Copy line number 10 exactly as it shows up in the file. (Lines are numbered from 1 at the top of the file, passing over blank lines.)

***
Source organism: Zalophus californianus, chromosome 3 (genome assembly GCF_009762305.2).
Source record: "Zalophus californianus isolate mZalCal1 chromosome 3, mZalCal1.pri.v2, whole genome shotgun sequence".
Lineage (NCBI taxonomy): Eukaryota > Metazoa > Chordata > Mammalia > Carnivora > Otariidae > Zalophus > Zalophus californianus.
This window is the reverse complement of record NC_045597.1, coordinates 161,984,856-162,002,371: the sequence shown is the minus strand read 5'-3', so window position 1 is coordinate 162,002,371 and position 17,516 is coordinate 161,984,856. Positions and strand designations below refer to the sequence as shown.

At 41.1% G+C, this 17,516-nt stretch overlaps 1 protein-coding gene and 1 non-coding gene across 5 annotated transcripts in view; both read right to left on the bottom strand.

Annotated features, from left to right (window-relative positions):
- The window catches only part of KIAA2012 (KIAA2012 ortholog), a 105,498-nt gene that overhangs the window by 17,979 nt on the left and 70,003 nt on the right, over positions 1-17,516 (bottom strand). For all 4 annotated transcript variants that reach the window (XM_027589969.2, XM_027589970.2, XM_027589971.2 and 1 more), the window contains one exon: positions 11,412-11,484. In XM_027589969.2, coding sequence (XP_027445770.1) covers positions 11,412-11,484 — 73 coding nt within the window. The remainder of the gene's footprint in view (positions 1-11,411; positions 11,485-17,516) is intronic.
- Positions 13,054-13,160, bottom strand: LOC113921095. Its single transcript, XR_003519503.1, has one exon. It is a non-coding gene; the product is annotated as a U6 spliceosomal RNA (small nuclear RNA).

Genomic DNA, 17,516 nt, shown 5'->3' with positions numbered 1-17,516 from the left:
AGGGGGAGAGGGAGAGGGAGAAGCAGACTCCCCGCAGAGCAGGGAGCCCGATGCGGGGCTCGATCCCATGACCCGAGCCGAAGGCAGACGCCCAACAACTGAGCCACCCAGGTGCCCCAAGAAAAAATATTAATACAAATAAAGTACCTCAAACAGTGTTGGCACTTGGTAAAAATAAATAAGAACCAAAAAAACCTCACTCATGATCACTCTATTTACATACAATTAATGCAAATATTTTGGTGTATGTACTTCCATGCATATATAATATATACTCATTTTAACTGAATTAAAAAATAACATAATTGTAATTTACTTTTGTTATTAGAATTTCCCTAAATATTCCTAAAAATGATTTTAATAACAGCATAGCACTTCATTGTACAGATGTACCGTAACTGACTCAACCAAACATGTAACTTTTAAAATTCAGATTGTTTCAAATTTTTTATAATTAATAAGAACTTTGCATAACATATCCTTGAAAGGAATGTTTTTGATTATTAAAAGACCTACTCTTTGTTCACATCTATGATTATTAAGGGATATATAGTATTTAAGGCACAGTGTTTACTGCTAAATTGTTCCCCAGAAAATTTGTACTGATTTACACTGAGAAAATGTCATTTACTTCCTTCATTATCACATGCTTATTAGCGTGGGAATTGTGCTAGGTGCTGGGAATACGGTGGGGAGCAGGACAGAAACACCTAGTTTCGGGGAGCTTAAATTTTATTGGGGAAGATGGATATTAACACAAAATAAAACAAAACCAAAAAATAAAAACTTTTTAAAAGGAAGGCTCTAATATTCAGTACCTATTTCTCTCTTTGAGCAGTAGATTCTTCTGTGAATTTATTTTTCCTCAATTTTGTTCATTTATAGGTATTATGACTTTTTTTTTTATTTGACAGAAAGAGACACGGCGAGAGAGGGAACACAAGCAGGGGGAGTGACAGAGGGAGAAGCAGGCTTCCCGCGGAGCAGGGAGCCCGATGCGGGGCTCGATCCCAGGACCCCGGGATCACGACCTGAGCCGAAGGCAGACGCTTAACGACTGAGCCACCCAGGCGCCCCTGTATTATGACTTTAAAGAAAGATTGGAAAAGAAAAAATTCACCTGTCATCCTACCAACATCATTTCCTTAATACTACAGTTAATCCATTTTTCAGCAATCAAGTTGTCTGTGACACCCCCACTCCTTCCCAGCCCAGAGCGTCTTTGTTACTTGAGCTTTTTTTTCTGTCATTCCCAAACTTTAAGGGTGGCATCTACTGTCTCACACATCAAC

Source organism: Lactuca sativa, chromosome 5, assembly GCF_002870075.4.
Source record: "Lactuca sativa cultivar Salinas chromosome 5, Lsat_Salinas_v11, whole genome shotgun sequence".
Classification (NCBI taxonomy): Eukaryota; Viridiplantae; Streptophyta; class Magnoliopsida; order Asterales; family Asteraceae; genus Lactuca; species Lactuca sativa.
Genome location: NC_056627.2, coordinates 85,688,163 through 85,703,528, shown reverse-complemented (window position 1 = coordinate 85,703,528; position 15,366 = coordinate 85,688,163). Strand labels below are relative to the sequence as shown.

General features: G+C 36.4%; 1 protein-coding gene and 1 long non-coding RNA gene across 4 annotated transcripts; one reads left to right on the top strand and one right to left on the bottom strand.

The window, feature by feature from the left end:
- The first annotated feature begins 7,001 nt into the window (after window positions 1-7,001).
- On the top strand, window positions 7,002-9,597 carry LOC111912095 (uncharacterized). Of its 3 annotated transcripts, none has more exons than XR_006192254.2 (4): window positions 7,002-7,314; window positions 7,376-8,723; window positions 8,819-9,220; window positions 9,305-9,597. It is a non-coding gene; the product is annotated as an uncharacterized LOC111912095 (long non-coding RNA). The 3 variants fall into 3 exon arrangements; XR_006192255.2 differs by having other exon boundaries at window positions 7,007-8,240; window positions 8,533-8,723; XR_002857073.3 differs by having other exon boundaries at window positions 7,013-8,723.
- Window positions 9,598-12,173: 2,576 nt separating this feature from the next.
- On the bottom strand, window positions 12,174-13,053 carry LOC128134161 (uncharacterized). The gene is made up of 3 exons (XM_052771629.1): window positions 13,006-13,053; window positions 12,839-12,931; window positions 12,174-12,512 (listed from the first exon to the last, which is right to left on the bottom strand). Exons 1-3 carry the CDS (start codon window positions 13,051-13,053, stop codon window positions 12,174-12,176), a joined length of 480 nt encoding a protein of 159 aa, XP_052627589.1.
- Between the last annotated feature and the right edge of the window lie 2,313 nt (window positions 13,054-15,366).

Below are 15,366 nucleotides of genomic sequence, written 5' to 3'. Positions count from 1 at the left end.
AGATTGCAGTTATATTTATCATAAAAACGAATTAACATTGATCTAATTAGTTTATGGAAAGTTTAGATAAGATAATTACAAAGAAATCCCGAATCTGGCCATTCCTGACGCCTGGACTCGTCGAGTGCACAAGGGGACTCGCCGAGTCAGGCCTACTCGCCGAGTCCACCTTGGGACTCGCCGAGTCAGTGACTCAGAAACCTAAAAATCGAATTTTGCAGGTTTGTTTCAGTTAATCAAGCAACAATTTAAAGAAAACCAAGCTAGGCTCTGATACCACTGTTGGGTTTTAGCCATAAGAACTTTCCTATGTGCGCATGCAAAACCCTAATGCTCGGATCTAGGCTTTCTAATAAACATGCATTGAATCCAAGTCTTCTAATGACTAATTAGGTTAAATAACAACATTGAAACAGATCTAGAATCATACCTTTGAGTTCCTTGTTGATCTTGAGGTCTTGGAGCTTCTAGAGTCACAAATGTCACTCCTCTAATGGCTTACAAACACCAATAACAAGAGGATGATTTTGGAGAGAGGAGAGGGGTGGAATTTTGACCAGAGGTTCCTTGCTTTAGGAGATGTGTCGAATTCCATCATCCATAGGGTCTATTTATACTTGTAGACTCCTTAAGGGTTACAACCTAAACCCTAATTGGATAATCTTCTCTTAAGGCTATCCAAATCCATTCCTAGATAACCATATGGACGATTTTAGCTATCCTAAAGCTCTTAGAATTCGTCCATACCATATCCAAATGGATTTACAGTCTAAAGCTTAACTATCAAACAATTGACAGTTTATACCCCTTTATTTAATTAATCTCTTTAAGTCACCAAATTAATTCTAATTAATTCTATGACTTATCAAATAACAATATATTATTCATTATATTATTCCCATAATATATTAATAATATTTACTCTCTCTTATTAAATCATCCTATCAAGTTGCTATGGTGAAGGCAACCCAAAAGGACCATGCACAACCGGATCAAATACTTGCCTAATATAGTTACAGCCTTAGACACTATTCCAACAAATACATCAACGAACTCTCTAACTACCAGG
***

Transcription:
AGGGGGAGAGGGAGAGGGAGAAGCAGACTCCCCGCAGAGCAGGGAGCCCGATGCGGGGCTCGATCCCATGACCCGAGCCGAAGGCAGACGCCCAACAACTGAGCCACCCAGGTGCCCCAAGAAAAAATATTAATACAAATAAAGTACCTCAAACAGTGTTGGCACTTGGTAAAAATAAATAAGAACCAAAAAAACCTCACTCATGATCACTCTATTTACATACAATTAATGCAAATATTTTGGTGTATGTACTTCCATGCATATATAATATATACTCATTTTAACTGAATTAAAAAATAACATAATTGTAATTTACTTTTGTTATTAGAATTTCCCTAAATATTCCTAAAAATGATTTTAATAACAGCATAGCACTTCATTGTACAGATGTACCGTAACTGACTCAACCAAACATGTAACTTTTAAAATTCAGATTGTTTCAAATTTTTTATAATTAATAAGAACTTTGCATAACATATCCTTGAAAGGAATGTTTTTGATTATTAAAAGACCTACTCTTTGTTCACATCTATGATTATTAAGGGATATATAGTATTTAAGGCACAGTGTTTACTGCTAAATTGTTCCCCAGAAAATTTGTACTGATTTACACTGAGAAAATGTCATTTACTTCCTTCATTATCACATGCTTATTAGCGTGGGAATTGTGCTAGGTGCTGGGAATACGGTGGGGAGCAGGACAGAAACACCTAGTTTCGGGGAGCTTAAATTTTATTGGGGAAGATGGATATTAACACAAAATAAAACAAAACCAAAAAATAAAAACTTTTTAAAAGGAAGGCTCTAATATTCAGTACCTATTTCTCTCTTTGAGCAGTAGATTCTTCTGTGAATTTATTTTTCCTCAATTTTGTTCATTTATAGGTATTATGACTTTTTTTTTTATTTGACAGAAAGAGACACGGCGAGAGAGGGAACACAAGCAGGGGGAGTGACAGAGGGAGAAGCAGGCTTCCCGCGGAGCAGGGAGCCCGATGCGGGGCTCGATCCCAGGACCCCGGGATCACGACCTGAGCCGAAGGCAGACGCTTAACGACTGAGCCACCCAGGCGCCCCTGTATTATGACTTTAAAGAAAGATTGGAAAAGAAAAAATTCACCTGTCATCCTACCAACATCATTTCCTTAATACTACAGTTAATCCATTTTTCAGCAATCAAGTTGTCTGTGACACCCCCACTCCTTCCCAGCCCAGAGCGTCTTTGTTACTTGAGCTTTTTTTTCTGTCATTCCCAAACTTTAAGGGTGGCATCTACTGTCTCACACATCAAC